Since yesterday afternoon my Facebook newsfeed has been filled with links to Invisible Children Inc’s Kony 2012 campaign video (see below), all of them insistent that I must support this cause.
If you don’t have time/desire to watch the video then these are the campaign basics: Invisible Children was a charity founded in 2004 to raise awareness and protect the interests of Ugandan children who were being kidnapped by Joseph Kony and his rebel force Lord’s Resistance Army (LRA). Kony and the LRA forced young boys to become child soldiers and the girls into sex slavery. Kony is
considered to be one of the world’s worst criminals by the International Criminal Court who indicted him in 2005 for 12 counts of crimes against humanity and 21 war crimes. The Invisible Children campaign is calling for people to rise up and raise awareness of Kony’s terrible crimes so that the U.S. government will continue to provide assistance to the Ugandan army (UPDF) in their hunt to arrest Kony.
The above video has been a viral hit across the internet. I’m not particularly a fan of viral campaigns because most of the time either the intended humour falls completely flat or they play on peoples’ ignorance to promote them. In this case it’s the latter. I think some people, especially young people, have been taken in far too easily with the slick style of video. Personally, the “belong, connect” theme reminded me of a bad mobile phone network advert. Moreover, Invisible Children clearly used every tactic possible to get sympathy; from his cute kid who assumed that the bad guys were from Star Wars, to putting a Mumford & Sons song in there. I’m not the kind of person who cries at these kind of play-on-your-heartstrings campaign videos, but it seems to have worked on many of my Facebook friends. There’s nothing wrong with these kind of marketing techniques in themselves but people should question the information behind them.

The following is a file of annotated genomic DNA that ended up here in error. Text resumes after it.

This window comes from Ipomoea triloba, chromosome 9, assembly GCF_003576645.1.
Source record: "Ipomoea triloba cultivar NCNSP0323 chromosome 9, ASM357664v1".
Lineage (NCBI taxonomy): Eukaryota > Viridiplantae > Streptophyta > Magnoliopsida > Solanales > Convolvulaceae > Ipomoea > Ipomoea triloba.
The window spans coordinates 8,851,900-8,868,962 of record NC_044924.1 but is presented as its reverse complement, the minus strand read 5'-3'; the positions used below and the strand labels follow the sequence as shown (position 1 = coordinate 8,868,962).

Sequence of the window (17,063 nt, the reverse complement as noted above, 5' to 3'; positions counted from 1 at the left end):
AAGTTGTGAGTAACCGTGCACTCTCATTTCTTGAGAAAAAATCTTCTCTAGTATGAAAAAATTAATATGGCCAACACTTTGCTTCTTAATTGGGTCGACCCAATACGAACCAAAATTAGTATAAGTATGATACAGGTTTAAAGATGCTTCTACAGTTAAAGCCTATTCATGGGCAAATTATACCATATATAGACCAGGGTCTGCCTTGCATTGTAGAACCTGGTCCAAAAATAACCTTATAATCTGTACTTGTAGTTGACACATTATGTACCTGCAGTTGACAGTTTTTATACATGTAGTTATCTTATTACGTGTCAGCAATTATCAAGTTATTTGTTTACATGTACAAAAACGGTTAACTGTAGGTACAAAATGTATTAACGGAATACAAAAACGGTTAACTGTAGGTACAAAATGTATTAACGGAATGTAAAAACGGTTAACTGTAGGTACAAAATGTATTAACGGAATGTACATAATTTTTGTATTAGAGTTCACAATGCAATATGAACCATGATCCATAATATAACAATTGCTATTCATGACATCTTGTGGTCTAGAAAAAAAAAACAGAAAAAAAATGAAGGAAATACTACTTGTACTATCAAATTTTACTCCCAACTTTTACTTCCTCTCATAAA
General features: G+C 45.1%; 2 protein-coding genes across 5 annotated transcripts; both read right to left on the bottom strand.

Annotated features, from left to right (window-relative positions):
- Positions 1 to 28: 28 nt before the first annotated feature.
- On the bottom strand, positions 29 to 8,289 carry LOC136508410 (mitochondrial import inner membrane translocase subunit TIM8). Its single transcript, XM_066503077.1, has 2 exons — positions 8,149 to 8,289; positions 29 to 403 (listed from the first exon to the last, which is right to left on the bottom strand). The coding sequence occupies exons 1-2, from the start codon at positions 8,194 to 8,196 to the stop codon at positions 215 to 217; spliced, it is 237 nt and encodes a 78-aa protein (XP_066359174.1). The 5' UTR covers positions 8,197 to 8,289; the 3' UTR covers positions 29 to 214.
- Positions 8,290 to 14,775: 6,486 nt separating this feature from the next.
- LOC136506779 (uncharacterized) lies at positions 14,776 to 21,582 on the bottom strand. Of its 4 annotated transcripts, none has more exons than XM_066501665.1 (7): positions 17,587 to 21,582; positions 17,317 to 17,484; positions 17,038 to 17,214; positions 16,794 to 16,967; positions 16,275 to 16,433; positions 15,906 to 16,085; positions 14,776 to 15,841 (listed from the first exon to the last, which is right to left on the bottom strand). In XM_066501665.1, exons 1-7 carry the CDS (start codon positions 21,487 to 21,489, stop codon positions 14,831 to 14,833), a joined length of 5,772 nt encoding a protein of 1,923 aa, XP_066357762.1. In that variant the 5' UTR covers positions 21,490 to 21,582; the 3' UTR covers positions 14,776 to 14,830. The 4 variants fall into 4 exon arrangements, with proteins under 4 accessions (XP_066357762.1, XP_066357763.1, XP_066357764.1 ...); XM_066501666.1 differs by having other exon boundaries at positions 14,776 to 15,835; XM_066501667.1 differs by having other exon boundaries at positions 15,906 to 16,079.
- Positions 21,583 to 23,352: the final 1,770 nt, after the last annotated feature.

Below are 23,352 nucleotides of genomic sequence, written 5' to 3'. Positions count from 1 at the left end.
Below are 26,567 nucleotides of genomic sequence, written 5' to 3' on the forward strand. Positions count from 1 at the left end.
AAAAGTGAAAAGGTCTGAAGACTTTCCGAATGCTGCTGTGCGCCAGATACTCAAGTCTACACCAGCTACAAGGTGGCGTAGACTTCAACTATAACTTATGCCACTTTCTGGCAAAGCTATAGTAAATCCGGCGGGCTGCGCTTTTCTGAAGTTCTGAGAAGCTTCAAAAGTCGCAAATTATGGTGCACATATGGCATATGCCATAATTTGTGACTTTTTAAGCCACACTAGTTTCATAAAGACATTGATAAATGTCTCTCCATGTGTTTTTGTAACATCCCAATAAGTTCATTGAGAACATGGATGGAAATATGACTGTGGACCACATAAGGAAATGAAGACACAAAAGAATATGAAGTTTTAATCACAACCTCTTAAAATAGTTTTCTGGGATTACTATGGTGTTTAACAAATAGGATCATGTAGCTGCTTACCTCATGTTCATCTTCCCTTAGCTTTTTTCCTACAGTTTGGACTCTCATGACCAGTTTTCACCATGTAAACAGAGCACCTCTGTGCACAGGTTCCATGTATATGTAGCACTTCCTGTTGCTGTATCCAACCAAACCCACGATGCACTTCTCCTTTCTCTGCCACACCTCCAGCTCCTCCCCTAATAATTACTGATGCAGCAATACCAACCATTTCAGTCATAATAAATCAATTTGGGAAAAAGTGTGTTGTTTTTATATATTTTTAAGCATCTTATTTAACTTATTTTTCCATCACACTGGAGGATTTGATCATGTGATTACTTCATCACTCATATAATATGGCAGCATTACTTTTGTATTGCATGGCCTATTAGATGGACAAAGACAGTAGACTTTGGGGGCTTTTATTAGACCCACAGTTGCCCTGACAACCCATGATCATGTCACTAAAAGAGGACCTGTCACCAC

Instead, people have been like sheep when re-posting this video. Anyone can become a political activist on Facebook in just a couple of minutes by liking, re-posting, joining a group/event and changing their profile picture. I think that too many people have promoted this campaign without even bothering to do a bit of research. I will admit I knew very little about the history of Uganda or Invisible Children either, but I chose to look it up.
The truth is there has been ongoing criticismabout Invisible Children that started well before the Kony 2012 campaign appeared all
over the internet. For example I found this blog post at ilto.wordpress.com from back in 2006, and this one from tnsonsofofliberty.blogspot.com in 2010. One of the main objections to the charity itself seems to be its financial status. It’s been suggested that as little as 32% of their expenses went on direct services and that the charity lacks accountability because they don’t have enough independent members on their board or an external audit of their finances (this is explained more fully at visiblechildren.tumblr.com). Invisible Children denies this. Furthermore, many people have raised concerns about how far the charity is willing to collaborate with the military, after all they’re pushing for intervention. This hasn’t been helped by the circulation of a photo of the founders of the charity posing with guns with soldiers from the Sudan People’s Liberation Army (SPLA).